Seeing Green (or, Maybe Blue) Makes You More Creative

I’ve just read a scientific article that provides evidence that green makes you more creative. The researchers conducted four different experimental studies, and in each study, people performed simple creativity tasks that could be easily scored (such as “think of unusual uses for a tin can”). Before the creativity task started, half of the subjects were “primed” with a two-second glimpse of green, and the other half saw instead white, gray, red, or blue, depending on the study.

The people who saw green were quite a bit more creative, in all four studies. In one of the four experiments, the people who saw green scored an average of over 2.0 on the creativity scale, and the people who saw white scored about 1.75. It might seem small, but for only two seconds of color that’s a pretty big effect!

Cover design with marblesI personally like this result–first, because green has been my favorite color since childhood; and second, because green is the color of the artwork in my 2013 creativity advice book, Zig Zag: The Surprising Path to Greater Creativity…not only the marbles on the cover (at right) but also the interior artwork.

But wait a minute…didn’t Jonah Lehrer’s book Imagine report on a study showing that blue made people more creative? I went back and checked, and sure enough, here’s the 2009 study from the University of British Columbia: 600 subjects were given various cognitive tasks against different colored backgrounds, and blue backgrounds made people more creative. Hey, I like blue too (light blue is the color of my university, the University of North Carolina) so green…blue…I’m happy either way. But what’s going on here?

In the 2012 paper arguing for green, one of the studies compared green with both blue and gray. They found (again) that green resulted in the highest creativity. Blue made people even less creative than seeing gray! That sounds pretty bad for fans of blue.

So how would the 2009 authors respond? Their study left out green entirely, comparing only blue, red, and white. That would seem really odd to the authors of the 2012 paper, who make their love of green obvious from the start; they argue that green is the color of growth and fertility in a wide range of cultures around the world, concluding that “This green-growth link is undoubtedly rooted in societal learning that may itself be grounded in an evolutionarily engrained predisposition.”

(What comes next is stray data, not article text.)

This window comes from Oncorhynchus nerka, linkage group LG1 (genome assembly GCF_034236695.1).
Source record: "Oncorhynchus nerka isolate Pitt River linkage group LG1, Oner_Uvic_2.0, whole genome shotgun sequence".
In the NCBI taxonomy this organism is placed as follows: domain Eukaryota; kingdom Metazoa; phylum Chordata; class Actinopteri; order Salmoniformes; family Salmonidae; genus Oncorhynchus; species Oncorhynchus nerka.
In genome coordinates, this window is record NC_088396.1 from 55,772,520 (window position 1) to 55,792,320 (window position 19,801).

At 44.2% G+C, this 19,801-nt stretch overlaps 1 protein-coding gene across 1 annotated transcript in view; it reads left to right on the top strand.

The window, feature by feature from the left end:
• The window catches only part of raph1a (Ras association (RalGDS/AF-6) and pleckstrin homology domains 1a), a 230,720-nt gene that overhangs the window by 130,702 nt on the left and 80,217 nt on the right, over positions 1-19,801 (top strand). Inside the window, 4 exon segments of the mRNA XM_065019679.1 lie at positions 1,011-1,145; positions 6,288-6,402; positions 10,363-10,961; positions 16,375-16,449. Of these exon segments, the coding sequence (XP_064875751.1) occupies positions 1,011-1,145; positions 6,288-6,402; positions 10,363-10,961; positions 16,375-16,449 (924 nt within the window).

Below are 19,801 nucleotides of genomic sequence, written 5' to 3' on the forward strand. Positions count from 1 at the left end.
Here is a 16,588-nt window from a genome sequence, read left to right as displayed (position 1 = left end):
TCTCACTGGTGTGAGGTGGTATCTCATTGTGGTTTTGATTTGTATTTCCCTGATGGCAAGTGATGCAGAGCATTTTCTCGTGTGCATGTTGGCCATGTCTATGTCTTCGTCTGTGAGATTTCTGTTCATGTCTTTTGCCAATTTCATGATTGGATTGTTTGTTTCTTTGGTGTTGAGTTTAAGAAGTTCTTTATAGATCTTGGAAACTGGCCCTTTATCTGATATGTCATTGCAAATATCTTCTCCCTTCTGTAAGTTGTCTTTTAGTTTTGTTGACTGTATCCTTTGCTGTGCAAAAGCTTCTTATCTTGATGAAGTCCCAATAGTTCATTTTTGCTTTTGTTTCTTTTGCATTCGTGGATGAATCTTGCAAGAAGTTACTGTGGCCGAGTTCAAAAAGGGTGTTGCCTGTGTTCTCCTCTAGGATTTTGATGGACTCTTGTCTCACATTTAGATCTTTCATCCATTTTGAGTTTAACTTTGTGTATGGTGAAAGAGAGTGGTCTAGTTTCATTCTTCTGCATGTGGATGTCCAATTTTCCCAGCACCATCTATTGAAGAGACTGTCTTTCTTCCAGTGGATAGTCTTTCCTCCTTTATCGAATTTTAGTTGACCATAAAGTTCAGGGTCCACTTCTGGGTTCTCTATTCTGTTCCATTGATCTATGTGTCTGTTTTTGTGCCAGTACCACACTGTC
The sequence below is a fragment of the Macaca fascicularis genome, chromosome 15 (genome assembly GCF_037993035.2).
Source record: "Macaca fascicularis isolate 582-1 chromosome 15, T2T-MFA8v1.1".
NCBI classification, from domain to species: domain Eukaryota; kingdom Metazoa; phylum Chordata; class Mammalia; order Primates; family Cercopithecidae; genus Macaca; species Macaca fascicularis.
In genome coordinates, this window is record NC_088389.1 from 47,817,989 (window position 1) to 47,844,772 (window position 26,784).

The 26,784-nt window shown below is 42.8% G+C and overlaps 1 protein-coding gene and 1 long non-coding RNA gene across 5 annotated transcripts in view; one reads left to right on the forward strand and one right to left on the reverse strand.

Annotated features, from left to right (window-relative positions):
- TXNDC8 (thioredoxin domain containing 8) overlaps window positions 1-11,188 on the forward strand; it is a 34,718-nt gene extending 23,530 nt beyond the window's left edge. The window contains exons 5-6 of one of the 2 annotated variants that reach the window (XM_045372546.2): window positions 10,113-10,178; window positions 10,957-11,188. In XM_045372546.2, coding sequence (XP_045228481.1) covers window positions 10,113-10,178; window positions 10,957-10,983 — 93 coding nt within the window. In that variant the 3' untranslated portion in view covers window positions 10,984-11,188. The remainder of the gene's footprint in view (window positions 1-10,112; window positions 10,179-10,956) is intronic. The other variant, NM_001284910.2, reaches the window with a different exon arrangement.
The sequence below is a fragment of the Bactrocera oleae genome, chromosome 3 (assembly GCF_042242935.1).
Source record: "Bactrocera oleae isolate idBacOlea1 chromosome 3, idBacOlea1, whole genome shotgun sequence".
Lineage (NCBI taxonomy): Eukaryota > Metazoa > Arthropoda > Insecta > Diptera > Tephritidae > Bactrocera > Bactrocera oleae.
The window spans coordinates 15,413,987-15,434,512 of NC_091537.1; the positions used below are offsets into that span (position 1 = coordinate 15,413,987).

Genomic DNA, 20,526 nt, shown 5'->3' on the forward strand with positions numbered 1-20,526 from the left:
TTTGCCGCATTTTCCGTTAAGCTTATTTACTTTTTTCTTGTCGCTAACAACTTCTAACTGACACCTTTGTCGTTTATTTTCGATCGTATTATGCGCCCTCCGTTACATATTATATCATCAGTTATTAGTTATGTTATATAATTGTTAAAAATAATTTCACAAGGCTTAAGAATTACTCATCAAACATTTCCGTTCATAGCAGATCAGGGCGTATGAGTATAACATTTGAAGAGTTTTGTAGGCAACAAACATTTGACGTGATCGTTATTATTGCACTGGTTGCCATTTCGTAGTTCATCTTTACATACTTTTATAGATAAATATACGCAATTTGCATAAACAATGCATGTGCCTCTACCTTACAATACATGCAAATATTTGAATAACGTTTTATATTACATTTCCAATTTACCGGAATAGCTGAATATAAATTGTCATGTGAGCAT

Honestly, I don’t know what’s going on. Frankly, I find it implausible that you could increase creativity just by painting your walls blue, or green, or whatever. Dr. Christopher Chabris, in his brutally critical review of Lehrer’s book Imagine, notes that “research on such color priming effects is hardly settled science.” That sounds right to me.

But hey, at least we know to stay away from red, white, and gray.

 

Critical Review of Imagine by Jonah Lehrer

Jonah Lehrer’s best-selling book Imagine just received a fairly critical review in the New York Times.* This follows on a famously critical review by Steven Poole in The Guardian. When I first commented on Lehrer’s book in March 2012, I was generally positive, although my overall sense was that his book didn’t really have anything new that hadn’t already appeared in other good creativity books. Poole’s scathing review was perhaps easy to dismiss, because of its bitingly sarcastic tone and also because he didn’t sufficiently ground his critique with quotations from the book. (Although I agree with his skepticism about the way Lehrer interprets neuroscience studies; see my article “The cognitive neuroscience of creativity”.) This new review by Christopher Chabris is much more sober and better supported, with specific criticisms, for example:

Lehrer makes science errors, like saying that visual information from the left eye goes to the right hemisphere (in fact, visual information from the left visual field of both eyes goes to the right hemisphere); different electrodes in an EEG do not record brain waves of different frequencies (they each record the same waves at a different location on the scalp); the Remote Associates Test is a divergent thinking test (creativity researchers agree it is a convergent thinking test).

Chabris argues that Lehrer often makes the basic undergraduate error of confusing correlation with causation. For example, Lehrer cites one study that shows that highly creative employees are also people who consult more colleagues–a correlation. Lehrer then concludes that if you increase the quantity of your office conversations, it will make you more creative (causation). Of course, it’s just as likely that creative people tend to be more talkative just because they have lots of ideas they want to share.

Chabris concludes, just as I did, that Lehrer’s book is entertaining to read, for its stories and its scientific studies. But if you want a stronger grounding in the science of creativity, you can always try my book Group Genius (one of the many books Lehrer drew his research from). And the bottom line is, I love it that Lehrer’s book is selling so well, and introducing so many people to a field of research I’ve dedicated my life to.

*Christopher Chabris, May 13 2012: “Boggle the Mind”. New York Times Sunday Book Review, page 12.

Sawyer, R. K. 2011. The cognitive neuroscience of creativity. In Creativity Research Journal.